Homeland Security IG: Secret Service Budget Not Sufficient to Improve Hiring

Homeland Security IG John Roth said that "In 2015, it took 298 days to hire a special agent, and 359 days to hire a uniformed officer." Homeland Security IG John Roth said that "In 2015, it took 298 days to hire a special agent, and 359 days to hire a uniformed officer." Cliff Owen/AP file photo

The Trump administration’s fiscal 2018 budget request for the Secret Service is not enough to meet staffing goals at the agency, which has seen high attrition, low morale and a number of scandals in recent years, a watchdog told a congressional panel Thursday.

“Given the zero-fail mission of the Secret Service, we should be erring on the side of ensuring that they have the kind of resources we need,” Homeland Security Inspector General John Roth told members of the House Homeland Security Subcommittee on Transportation and Protective Security. “In my testimony, I noted that they need 8,200 personnel—1,700 more than they currently have. The president’s budget asks for 450 more [in fiscal 2018], which we think is insufficient.”

Roth added that in addition to more funding, the Secret Service must incorporate more in the way of “management fundamentals,” by hiring more human capital specialists, better coordinating hiring, and updating its IT infrastructure.

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“In 2015, it took 298 days to hire a special agent, and 359 days to hire a uniformed officer,” Roth said. “Secret Service will continue to be challenged by the lack of HR staff, which lengthens the hiring processes. At the end of 2015, 32 percent of HR positions at the Secret Service were vacant, and until they’re able to get their hiring right, they will continue to be understaffed, which will exacerbate the problems [of work-life balance and morale], which will lead to greater attrition.”

The Secret Service’s IT infrastructure is so antiquated that while many agencies handle the SF86 form, required for a job candidate to receive a security clearance, electronically, the agency must print out electronically submitted forms in order to process them. And the agency has no system in place to discern how many candidates are in the hiring pipeline at any given time or where they are in the process.

Secret Service Director Randolph “Tex” Alles said the agency has begun implementing a number of initiatives to speed up the hiring process, although there is still more work to be done. But he also noted that with low staffing levels, agents often have a poor work-life balance and run into their overtime cap well before the end of a fiscal year, leading to poor morale and high attrition.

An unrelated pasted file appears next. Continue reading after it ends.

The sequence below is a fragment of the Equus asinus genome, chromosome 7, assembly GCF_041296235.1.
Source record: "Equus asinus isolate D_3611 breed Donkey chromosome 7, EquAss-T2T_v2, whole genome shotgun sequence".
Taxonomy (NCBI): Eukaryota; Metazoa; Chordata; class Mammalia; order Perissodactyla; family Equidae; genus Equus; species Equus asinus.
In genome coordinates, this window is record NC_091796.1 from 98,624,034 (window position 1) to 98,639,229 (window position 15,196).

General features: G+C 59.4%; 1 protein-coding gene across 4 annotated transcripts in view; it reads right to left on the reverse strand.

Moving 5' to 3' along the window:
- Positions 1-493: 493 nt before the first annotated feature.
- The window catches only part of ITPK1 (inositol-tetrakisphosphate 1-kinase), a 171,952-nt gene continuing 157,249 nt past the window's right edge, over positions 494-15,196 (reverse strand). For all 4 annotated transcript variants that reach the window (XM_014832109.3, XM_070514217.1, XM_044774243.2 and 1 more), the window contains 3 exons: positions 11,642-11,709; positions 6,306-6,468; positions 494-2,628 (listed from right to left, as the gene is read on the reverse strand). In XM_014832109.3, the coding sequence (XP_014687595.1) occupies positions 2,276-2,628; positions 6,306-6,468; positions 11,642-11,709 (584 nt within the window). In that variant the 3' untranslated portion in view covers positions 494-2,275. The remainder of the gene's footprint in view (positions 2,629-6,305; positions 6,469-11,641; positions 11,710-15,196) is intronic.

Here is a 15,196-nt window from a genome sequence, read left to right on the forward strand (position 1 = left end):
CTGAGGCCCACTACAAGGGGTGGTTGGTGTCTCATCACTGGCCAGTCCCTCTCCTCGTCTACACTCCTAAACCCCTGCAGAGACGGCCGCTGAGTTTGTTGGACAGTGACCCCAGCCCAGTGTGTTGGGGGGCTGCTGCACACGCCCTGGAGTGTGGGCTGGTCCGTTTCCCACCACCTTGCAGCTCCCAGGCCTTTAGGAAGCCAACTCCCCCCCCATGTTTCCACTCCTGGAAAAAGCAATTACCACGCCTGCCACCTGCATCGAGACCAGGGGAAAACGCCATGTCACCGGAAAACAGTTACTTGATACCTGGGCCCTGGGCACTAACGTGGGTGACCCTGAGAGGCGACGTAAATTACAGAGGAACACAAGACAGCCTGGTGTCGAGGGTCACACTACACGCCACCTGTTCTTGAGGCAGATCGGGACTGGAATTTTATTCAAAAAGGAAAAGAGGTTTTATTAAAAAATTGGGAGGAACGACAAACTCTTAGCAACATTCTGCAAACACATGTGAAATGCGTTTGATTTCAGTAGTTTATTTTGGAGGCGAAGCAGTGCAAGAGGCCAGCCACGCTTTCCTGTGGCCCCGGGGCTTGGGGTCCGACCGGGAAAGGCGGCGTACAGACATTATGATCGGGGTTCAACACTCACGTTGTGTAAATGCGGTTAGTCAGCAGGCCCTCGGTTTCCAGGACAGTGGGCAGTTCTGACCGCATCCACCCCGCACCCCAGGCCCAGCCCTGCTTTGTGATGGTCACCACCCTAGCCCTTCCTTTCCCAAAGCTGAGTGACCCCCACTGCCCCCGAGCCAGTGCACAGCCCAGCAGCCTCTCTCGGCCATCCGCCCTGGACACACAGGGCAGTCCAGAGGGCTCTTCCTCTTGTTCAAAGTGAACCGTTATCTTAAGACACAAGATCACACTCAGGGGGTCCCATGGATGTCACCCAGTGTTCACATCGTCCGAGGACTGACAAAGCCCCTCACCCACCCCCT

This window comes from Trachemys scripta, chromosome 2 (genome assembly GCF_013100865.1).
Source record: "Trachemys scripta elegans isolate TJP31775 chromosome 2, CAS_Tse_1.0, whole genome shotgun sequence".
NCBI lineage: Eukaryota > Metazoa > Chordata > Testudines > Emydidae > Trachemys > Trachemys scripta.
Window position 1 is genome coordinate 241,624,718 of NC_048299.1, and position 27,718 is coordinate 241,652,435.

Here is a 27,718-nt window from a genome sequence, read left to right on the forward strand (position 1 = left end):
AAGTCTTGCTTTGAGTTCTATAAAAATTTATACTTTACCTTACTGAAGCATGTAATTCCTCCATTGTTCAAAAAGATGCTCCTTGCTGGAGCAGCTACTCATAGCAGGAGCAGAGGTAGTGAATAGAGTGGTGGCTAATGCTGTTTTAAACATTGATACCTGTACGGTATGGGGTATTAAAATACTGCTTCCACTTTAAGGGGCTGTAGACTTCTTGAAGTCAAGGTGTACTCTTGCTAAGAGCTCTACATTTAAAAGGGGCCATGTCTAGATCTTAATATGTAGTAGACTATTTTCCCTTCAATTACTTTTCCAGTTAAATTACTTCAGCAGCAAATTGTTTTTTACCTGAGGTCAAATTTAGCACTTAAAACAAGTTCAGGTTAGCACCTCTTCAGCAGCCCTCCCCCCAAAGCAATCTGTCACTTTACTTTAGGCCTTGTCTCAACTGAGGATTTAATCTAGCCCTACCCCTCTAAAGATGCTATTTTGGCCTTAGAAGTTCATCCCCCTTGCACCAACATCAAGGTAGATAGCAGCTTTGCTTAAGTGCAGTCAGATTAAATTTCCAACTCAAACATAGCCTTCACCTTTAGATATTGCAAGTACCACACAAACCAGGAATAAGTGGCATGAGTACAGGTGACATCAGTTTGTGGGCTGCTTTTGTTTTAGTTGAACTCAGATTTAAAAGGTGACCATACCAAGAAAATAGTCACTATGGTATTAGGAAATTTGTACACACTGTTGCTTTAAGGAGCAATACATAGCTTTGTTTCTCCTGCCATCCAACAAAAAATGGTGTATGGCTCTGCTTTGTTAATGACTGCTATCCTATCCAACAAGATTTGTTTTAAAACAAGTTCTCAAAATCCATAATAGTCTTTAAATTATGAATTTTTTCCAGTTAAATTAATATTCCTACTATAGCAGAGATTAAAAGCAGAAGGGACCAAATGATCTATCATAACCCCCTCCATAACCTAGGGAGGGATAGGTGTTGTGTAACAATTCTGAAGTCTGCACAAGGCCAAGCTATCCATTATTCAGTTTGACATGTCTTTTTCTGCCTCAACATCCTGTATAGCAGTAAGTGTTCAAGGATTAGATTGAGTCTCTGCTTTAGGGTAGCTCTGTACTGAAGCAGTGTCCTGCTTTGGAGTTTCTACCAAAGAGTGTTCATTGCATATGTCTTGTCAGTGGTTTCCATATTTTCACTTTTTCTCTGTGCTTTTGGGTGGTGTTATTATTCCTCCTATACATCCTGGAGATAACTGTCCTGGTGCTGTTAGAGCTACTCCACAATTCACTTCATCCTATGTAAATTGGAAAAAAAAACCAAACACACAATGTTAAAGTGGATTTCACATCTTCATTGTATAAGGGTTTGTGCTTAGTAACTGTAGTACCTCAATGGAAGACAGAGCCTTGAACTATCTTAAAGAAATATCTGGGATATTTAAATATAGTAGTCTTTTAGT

“We’ve found several efficiencies in our employment practices, which has reduced the hiring time from 15 months to just four months,” Alles said. “[But while] we’ve made significant progress in our hiring goals, these achievements have the effect of running in place if attrition is ignored.”

Rep. John Katko, R-N.Y., who chairs the subcommittee, said it is obvious that the main issue facing the Secret Service is that agents “are just stretched too thin.” And Rep. Bonnie Watson-Coleman, D-N.J., said the staffing issue means the agency often must sacrifice its investigatory duties in order to sufficiently carry out its mission of protecting the president and his family.

Although Alles stopped short of criticizing the Trump administration’s budget proposal for his agency, he was able to list a number of initiatives he would like to implement given additional funding.

“From a Secret Service standpoint, there are IT technology and infrastructure enhancements, upgrades to the training center [in Raleigh, N.C.], replacing weapons and armored vehicle upgrades,” he said. “those are the top five needs we’re looking at right now, while the No. 1 need continues to be hiring and ramping up staffing levels.”

Katko asked Alles and Roth to return in the coming weeks with a “wish list” of both budgetary and legislative changes that could help the Secret Service better meet its staffing needs and fix the issues surrounding attrition and morale.

“It’s clear some things need to be done, that this budget doesn’t reflect it, and it’s also clear that Mr. Alles may have some constraints about what exactly he can request because of his position, and I understand that,” Katko said. “[Let’s] see what we can do. Obviously there are some systemic things, so do we need to do to retain these highly specialized people: something about pay? About manpower? Instead of top-line messaging, give us the nitty gritty—what is it that’s different from what’s in the budget that we really need to do?”

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